Also, it’s important to consider the destinations that you plan to visit. For example, you won’t use your car in Tortuguero National Park, so you would need to secure parking for a few days.
We arranged a private transfer from the airport straight to Monteverde so that we could maximise our time away. Unless you plan to spend some time in San Jose, I’d highly recommend doing this, as it means that you’re in your first destination ready to do something amazing the next day.
There’s something really special about Monteverde. As the cloud lifts over the rolling hills, it’s just tropical greenery as far as the eye can see. I loved nothing more first thing in the morning than sitting on our cabin deck wrapped in a blanket with a cup of tea, my eyes darting between the hummingbirds and butterflies all around and agouti dashing between the bushes. Even as you walk around the town butterflies flutter past, giving it a whimsical feel.
We chose to visit Selvatura Park as it offered free transfers from our accommodation. This worked perfectly as we didn’t have a car. The park offers a range of activities including the hanging bridges, Costa Rica’s famous zipline, and both a reptile centre and sloth centre.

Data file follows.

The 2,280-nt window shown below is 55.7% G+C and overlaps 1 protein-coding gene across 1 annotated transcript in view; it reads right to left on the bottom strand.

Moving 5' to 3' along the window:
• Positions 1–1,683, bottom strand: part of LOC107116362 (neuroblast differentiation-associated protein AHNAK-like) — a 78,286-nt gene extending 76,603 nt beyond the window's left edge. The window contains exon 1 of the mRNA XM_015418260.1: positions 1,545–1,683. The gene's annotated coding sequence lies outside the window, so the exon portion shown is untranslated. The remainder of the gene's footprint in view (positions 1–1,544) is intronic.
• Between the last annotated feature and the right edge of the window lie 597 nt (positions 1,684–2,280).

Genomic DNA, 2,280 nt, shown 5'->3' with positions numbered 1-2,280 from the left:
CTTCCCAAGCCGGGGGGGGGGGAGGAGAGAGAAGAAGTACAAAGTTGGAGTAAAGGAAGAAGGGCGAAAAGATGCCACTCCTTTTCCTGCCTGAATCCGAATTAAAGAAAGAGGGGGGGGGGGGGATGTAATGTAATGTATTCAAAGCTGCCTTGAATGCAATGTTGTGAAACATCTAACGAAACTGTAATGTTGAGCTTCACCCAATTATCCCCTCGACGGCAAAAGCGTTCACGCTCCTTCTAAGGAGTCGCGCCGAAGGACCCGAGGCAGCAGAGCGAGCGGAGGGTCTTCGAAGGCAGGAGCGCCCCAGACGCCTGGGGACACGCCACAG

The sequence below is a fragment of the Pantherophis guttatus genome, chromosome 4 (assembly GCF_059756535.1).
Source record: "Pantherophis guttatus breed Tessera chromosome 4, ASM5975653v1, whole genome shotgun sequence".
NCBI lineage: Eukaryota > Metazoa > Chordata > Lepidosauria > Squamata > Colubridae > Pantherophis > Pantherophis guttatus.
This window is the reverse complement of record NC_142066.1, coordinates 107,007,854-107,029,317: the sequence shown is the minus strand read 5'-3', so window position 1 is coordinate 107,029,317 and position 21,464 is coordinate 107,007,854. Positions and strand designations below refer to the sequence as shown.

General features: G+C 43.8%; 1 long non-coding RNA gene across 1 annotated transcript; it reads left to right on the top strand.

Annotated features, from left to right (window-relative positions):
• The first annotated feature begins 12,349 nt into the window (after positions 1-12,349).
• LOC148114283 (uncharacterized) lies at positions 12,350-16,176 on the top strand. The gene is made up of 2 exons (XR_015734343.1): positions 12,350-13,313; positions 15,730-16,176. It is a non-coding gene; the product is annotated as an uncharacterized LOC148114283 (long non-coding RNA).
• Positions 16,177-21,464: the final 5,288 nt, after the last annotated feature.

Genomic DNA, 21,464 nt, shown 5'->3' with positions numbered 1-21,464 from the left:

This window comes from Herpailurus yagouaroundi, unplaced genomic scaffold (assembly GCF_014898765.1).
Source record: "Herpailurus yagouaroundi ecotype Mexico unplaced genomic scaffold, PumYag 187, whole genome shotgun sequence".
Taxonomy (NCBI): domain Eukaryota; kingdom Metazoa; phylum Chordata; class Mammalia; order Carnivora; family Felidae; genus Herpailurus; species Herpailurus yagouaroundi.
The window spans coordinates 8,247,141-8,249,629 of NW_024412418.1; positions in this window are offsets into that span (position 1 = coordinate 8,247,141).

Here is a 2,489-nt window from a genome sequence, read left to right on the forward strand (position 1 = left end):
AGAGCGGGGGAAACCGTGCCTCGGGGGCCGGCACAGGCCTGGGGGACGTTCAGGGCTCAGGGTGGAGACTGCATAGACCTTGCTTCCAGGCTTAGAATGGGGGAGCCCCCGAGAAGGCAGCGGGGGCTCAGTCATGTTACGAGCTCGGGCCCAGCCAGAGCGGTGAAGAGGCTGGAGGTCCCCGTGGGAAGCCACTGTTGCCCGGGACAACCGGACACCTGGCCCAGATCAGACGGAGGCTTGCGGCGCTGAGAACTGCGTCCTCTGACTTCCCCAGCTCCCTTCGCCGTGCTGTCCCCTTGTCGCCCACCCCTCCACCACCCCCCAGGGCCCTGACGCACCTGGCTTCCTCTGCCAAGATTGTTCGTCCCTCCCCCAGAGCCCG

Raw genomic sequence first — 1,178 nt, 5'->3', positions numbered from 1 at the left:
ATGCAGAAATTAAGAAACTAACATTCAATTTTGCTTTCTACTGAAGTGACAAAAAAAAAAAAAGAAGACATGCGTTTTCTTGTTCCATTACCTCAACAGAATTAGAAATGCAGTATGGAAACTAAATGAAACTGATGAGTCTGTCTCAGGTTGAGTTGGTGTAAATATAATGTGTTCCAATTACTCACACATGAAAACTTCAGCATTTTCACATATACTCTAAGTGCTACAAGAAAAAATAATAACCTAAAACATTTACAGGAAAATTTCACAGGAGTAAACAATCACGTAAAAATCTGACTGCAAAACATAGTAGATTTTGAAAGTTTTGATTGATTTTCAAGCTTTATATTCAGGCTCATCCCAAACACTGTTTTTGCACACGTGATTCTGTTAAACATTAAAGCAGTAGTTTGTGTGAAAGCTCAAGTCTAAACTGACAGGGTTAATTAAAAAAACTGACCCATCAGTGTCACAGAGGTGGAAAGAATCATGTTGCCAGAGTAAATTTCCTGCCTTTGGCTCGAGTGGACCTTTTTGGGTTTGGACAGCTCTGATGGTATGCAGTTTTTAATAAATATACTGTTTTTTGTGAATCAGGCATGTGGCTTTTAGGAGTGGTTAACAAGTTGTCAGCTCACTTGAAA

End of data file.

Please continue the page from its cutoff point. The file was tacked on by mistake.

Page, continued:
The hanging bridges were an excellent family adventure. They are high enough to be exciting but an easy, leisurely walk that most people could manage. There are photo opportunities all around you, with stunning backdrops on every bridge. It was a wonderful way to spend our first full day in Costa Rica.
The following day, we went on a chocolate tour (often combined with coffee tours), which was really informative. The adults enjoyed learning about the process and why it’s so important to buy ethical chocolate, and my daughter loved the tasting - of course!
It was fun seeing the wonder in her eyes as she worked out that her favourite chocolate bars come from the cacao beans we saw on the trees. However, she has now developed very expensive taste in chocolate!
From Monteverde, we headed to Arenal, where we stayed at the Arenal Lodge. The journey from Monteverde to Arenal by bus and boat became one of the highlights of our whole trip. This is because it doubles up as a brilliant day tour! The drive is just stunning.
We began by winding downhill towards Arenal Lake, where we boarded our private boat for the crossing to Arenal. As Arenal volcano dramatically came into view, our captain stopped so that we could see howler monkeys, kingfishers, and a heron!
On the short drive from the lakeshore to our hotel we made a brief stop to see some coatis (small mammals which are part of the raccoon family) on the roadside. The wildlife never stops in Costa Rica!
Our 2-bedroom family suite was one of the older rooms at the property, but this was more than made up for by the spectacular view of Arenal volcano from the infinity pool. We often had the pool to ourselves, and the lodge also has two secluded hot tubs which you can book after a long day exploring the area.